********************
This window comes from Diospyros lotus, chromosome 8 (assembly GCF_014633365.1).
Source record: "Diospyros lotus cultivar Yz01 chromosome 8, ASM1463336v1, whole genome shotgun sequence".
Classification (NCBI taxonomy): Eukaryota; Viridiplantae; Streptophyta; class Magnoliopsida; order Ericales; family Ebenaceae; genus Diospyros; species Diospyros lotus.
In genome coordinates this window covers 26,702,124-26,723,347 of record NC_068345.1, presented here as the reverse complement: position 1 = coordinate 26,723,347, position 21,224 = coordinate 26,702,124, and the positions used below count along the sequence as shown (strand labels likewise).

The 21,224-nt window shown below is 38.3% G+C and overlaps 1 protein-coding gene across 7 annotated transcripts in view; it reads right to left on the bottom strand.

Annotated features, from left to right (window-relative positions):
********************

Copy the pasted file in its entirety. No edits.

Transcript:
This window comes from Diospyros lotus, chromosome 8 (assembly GCF_014633365.1).
Source record: "Diospyros lotus cultivar Yz01 chromosome 8, ASM1463336v1, whole genome shotgun sequence".
Classification (NCBI taxonomy): Eukaryota; Viridiplantae; Streptophyta; class Magnoliopsida; order Ericales; family Ebenaceae; genus Diospyros; species Diospyros lotus.
In genome coordinates this window covers 26,702,124-26,723,347 of record NC_068345.1, presented here as the reverse complement: position 1 = coordinate 26,723,347, position 21,224 = coordinate 26,702,124, and the positions used below count along the sequence as shown (strand labels likewise).

The 21,224-nt window shown below is 38.3% G+C and overlaps 1 protein-coding gene across 7 annotated transcripts in view; it reads right to left on the bottom strand.

Annotated features, from left to right (window-relative positions):